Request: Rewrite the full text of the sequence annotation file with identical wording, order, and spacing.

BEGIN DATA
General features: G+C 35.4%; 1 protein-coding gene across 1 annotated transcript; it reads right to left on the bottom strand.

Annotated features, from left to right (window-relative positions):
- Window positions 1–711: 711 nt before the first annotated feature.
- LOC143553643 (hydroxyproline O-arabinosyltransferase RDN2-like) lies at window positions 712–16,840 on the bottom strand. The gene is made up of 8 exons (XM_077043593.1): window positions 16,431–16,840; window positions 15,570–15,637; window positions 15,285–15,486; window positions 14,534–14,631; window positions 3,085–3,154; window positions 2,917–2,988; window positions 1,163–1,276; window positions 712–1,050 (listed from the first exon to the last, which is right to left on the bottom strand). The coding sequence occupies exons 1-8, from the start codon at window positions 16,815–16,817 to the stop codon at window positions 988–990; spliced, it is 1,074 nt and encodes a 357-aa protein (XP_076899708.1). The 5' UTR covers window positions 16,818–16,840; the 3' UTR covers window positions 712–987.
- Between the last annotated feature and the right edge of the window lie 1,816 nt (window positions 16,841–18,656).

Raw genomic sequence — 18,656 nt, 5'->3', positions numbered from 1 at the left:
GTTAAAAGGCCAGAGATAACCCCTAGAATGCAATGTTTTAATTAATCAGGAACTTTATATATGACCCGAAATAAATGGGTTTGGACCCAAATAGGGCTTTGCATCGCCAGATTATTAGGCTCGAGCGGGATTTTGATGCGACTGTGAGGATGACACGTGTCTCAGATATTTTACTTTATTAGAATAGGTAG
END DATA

General features: G+C 35.4%; 1 protein-coding gene across 1 annotated transcript; it reads right to left on the bottom strand.

Annotated features, from left to right (window-relative positions):
- Window positions 1–711: 711 nt before the first annotated feature.
- LOC143553643 (hydroxyproline O-arabinosyltransferase RDN2-like) lies at window positions 712–16,840 on the bottom strand. The gene is made up of 8 exons (XM_077043593.1): window positions 16,431–16,840; window positions 15,570–15,637; window positions 15,285–15,486; window positions 14,534–14,631; window positions 3,085–3,154; window positions 2,917–2,988; window positions 1,163–1,276; window positions 712–1,050 (listed from the first exon to the last, which is right to left on the bottom strand). The coding sequence occupies exons 1-8, from the start codon at window positions 16,815–16,817 to the stop codon at window positions 988–990; spliced, it is 1,074 nt and encodes a 357-aa protein (XP_076899708.1). The 5' UTR covers window positions 16,818–16,840; the 3' UTR covers window positions 712–987.
- Between the last annotated feature and the right edge of the window lie 1,816 nt (window positions 16,841–18,656).

Raw genomic sequence — 18,656 nt, 5'->3', positions numbered from 1 at the left:
GTTAAAAGGCCAGAGATAACCCCTAGAATGCAATGTTTTAATTAATCAGGAACTTTATATATGACCCGAAATAAATGGGTTTGGACCCAAATAGGGCTTTGCATCGCCAGATTATTAGGCTCGAGCGGGATTTTGATGCGACTGTGAGGATGACACGTGTCTCAGATATTTTACTTTATTAGAATAGGTAG